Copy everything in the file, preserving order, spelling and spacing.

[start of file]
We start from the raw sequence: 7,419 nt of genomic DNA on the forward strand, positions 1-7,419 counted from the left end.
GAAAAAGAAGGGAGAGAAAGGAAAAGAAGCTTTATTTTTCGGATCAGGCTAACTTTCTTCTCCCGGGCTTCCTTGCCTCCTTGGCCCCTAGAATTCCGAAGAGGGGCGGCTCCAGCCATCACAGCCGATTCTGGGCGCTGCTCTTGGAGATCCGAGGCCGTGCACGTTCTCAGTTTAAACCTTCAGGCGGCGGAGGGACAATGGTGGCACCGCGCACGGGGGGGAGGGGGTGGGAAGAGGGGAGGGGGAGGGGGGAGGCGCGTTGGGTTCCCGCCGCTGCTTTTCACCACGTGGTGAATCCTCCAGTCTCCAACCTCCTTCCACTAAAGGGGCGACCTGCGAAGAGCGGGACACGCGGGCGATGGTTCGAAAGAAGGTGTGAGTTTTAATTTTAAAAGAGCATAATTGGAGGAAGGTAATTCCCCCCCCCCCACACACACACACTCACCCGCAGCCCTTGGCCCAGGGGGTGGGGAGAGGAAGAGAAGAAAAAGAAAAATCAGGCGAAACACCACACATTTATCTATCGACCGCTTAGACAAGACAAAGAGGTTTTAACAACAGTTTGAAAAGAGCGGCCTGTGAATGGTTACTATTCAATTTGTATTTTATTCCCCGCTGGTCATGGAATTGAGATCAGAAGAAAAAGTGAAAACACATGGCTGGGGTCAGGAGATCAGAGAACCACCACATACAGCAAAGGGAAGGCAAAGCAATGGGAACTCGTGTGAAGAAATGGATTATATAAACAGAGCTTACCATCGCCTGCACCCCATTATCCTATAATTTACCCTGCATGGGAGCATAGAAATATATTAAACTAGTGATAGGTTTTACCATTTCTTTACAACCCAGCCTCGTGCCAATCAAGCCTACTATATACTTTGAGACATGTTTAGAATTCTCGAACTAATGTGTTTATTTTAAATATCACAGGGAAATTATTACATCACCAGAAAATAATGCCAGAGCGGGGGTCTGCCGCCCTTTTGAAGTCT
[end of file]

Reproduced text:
We start from the raw sequence: 7,419 nt of genomic DNA on the forward strand, positions 1-7,419 counted from the left end.
GAAAAAGAAGGGAGAGAAAGGAAAAGAAGCTTTATTTTTCGGATCAGGCTAACTTTCTTCTCCCGGGCTTCCTTGCCTCCTTGGCCCCTAGAATTCCGAAGAGGGGCGGCTCCAGCCATCACAGCCGATTCTGGGCGCTGCTCTTGGAGATCCGAGGCCGTGCACGTTCTCAGTTTAAACCTTCAGGCGGCGGAGGGACAATGGTGGCACCGCGCACGGGGGGGAGGGGGTGGGAAGAGGGGAGGGGGAGGGGGGAGGCGCGTTGGGTTCCCGCCGCTGCTTTTCACCACGTGGTGAATCCTCCAGTCTCCAACCTCCTTCCACTAAAGGGGCGACCTGCGAAGAGCGGGACACGCGGGCGATGGTTCGAAAGAAGGTGTGAGTTTTAATTTTAAAAGAGCATAATTGGAGGAAGGTAATTCCCCCCCCCCCACACACACACACTCACCCGCAGCCCTTGGCCCAGGGGGTGGGGAGAGGAAGAGAAGAAAAAGAAAAATCAGGCGAAACACCACACATTTATCTATCGACCGCTTAGACAAGACAAAGAGGTTTTAACAACAGTTTGAAAAGAGCGGCCTGTGAATGGTTACTATTCAATTTGTATTTTATTCCCCGCTGGTCATGGAATTGAGATCAGAAGAAAAAGTGAAAACACATGGCTGGGGTCAGGAGATCAGAGAACCACCACATACAGCAAAGGGAAGGCAAAGCAATGGGAACTCGTGTGAAGAAATGGATTATATAAACAGAGCTTACCATCGCCTGCACCCCATTATCCTATAATTTACCCTGCATGGGAGCATAGAAATATATTAAACTAGTGATAGGTTTTACCATTTCTTTACAACCCAGCCTCGTGCCAATCAAGCCTACTATATACTTTGAGACATGTTTAGAATTCTCGAACTAATGTGTTTATTTTAAATATCACAGGGAAATTATTACATCACCAGAAAATAATGCCAGAGCGGGGGTCTGCCGCCCTTTTGAAGTCT